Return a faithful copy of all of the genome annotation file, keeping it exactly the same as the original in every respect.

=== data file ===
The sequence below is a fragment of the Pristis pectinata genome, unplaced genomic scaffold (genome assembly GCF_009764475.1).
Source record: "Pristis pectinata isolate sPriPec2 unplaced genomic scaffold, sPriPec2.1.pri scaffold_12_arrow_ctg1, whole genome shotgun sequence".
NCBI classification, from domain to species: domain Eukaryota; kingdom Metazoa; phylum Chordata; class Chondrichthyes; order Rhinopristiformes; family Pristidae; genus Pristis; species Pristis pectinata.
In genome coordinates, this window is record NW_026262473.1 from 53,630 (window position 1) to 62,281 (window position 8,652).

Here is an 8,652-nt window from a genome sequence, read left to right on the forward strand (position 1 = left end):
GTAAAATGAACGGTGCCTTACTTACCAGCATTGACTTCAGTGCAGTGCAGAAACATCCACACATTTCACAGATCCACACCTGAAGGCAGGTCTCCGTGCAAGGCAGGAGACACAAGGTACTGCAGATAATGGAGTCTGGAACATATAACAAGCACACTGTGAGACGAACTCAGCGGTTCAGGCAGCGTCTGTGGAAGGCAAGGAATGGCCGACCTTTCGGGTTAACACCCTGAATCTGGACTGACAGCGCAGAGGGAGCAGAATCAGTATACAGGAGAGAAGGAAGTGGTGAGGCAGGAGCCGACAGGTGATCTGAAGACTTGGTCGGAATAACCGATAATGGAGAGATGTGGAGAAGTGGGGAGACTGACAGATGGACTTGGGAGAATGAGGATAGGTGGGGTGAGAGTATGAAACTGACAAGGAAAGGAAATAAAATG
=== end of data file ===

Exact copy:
The sequence below is a fragment of the Pristis pectinata genome, unplaced genomic scaffold (genome assembly GCF_009764475.1).
Source record: "Pristis pectinata isolate sPriPec2 unplaced genomic scaffold, sPriPec2.1.pri scaffold_12_arrow_ctg1, whole genome shotgun sequence".
NCBI classification, from domain to species: domain Eukaryota; kingdom Metazoa; phylum Chordata; class Chondrichthyes; order Rhinopristiformes; family Pristidae; genus Pristis; species Pristis pectinata.
In genome coordinates, this window is record NW_026262473.1 from 53,630 (window position 1) to 62,281 (window position 8,652).

Here is an 8,652-nt window from a genome sequence, read left to right on the forward strand (position 1 = left end):
GTAAAATGAACGGTGCCTTACTTACCAGCATTGACTTCAGTGCAGTGCAGAAACATCCACACATTTCACAGATCCACACCTGAAGGCAGGTCTCCGTGCAAGGCAGGAGACACAAGGTACTGCAGATAATGGAGTCTGGAACATATAACAAGCACACTGTGAGACGAACTCAGCGGTTCAGGCAGCGTCTGTGGAAGGCAAGGAATGGCCGACCTTTCGGGTTAACACCCTGAATCTGGACTGACAGCGCAGAGGGAGCAGAATCAGTATACAGGAGAGAAGGAAGTGGTGAGGCAGGAGCCGACAGGTGATCTGAAGACTTGGTCGGAATAACCGATAATGGAGAGATGTGGAGAAGTGGGGAGACTGACAGATGGACTTGGGAGAATGAGGATAGGTGGGGTGAGAGTATGAAACTGACAAGGAAAGGAAATAAAATG